Woman carring a load.

What makes the coffee here, and also at Doña Magdalena special, is the shade cultivation. The coffee plants grow in the shade of larger and smaller trees such as cambulos and ocobulos. This makes the care of the plantations more elaborate and in the end the quality of the coffee better.

This form of cultivation is particularly advantageous for the soil because of the biodiversity. Among other things, this means that the plants are better protected from disease. For every 20,000 coffee trees, there are 600 shade trees and 100 banana plants.

Banana trees along with coffee trees.

The large, deep-rooted trees also help to stabilise the sometimes very steep cultivation slopes, but at the same time they make it easier for moulds to spread. And there is another problem: climate change is also noticeable in Colombia. There are longer dry seasons than in the past, but more intense rainfall in other seasons. Overall, the weather extremes have become greater, which leads to fluctuations in the coffee harvest. It is of little help that the bananas and platanos (a type of plantain), as well as the cultivated cocoa, generate a small additional income.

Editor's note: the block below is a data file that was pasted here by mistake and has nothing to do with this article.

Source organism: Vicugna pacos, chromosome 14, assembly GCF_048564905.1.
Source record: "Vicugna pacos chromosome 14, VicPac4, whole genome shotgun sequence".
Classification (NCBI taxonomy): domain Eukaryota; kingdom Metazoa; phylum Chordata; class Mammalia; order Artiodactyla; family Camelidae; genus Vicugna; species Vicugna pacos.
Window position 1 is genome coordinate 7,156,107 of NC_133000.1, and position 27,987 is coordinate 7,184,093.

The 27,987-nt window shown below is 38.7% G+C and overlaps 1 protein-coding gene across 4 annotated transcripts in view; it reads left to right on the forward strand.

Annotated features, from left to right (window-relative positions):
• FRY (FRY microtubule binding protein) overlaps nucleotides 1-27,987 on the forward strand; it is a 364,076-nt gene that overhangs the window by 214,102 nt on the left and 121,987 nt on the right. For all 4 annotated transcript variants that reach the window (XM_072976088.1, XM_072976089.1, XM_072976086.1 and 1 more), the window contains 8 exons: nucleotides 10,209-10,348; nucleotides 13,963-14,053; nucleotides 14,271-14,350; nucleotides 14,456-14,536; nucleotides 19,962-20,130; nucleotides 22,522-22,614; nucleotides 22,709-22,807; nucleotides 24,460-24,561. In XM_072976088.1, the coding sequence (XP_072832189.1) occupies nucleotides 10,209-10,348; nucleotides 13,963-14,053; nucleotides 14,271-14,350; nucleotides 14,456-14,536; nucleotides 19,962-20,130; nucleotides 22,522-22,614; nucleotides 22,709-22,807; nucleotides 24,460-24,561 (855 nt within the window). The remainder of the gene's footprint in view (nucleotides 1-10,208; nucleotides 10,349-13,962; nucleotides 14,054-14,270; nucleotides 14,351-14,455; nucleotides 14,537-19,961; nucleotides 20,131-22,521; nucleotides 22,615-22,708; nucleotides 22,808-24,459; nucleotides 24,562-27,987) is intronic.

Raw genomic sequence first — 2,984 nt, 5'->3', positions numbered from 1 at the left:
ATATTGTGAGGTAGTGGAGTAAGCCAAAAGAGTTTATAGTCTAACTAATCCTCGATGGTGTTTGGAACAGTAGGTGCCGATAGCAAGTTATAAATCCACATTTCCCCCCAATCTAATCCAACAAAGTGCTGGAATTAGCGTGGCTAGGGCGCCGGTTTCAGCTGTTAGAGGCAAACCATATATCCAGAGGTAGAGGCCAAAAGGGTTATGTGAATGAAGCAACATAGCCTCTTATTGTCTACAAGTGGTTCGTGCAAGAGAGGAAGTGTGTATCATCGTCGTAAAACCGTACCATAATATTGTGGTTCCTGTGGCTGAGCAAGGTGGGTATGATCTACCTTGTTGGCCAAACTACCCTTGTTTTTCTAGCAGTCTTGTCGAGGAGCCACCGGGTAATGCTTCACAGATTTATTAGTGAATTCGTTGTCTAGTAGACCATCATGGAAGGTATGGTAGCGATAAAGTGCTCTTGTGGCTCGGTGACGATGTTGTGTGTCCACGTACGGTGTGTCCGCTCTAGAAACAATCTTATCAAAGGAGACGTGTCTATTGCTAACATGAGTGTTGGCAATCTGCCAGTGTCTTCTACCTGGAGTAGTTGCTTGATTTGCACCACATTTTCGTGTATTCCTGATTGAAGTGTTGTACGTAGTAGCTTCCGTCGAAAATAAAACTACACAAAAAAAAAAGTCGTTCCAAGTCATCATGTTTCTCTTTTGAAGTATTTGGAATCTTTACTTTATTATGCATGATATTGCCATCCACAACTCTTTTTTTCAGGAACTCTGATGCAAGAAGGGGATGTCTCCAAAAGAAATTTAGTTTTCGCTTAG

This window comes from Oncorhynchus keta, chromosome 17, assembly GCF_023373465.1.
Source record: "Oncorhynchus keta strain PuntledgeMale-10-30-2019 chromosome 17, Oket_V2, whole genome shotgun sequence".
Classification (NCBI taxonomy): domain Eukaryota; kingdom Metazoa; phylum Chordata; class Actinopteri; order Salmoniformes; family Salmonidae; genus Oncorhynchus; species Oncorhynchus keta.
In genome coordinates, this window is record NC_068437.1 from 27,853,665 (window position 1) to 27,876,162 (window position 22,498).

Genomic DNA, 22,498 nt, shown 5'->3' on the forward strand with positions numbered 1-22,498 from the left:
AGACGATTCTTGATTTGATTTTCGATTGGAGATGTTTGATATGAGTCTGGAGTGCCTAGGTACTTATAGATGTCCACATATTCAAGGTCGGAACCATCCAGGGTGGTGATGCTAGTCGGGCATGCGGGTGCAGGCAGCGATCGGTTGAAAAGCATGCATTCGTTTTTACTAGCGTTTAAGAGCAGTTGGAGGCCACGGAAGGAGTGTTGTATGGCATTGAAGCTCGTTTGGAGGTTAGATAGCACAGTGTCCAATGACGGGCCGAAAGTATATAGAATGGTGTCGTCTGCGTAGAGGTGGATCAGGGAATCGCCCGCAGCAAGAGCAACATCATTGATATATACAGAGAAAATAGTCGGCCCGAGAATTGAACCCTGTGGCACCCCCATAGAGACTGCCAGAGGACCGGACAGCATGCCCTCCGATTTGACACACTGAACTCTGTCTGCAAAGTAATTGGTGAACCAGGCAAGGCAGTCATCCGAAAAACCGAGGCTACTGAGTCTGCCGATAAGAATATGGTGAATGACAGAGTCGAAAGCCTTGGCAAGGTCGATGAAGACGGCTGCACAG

So much for the coffee farmers themselves. But what about the pickers?

What do they earn? Unlike most coffee plantations, Omar pays per day and not per kilo. This way, he says, he can ensure better quality. Because if the picker is paid per kilo, he is always tempted to pick the coffee cherries that are not quite so ripe. And especially with the high prices of specialty coffee, quality is extremely important. A picker can pick 80 kg in one day, for which he receives about 38,000 pesos (the equivalent of about 10 €). If someone brings him 100 kg, he becomes suspicious.

Avocados.
The fruit of a cocoa tree.mes.
Blooming coffee trees.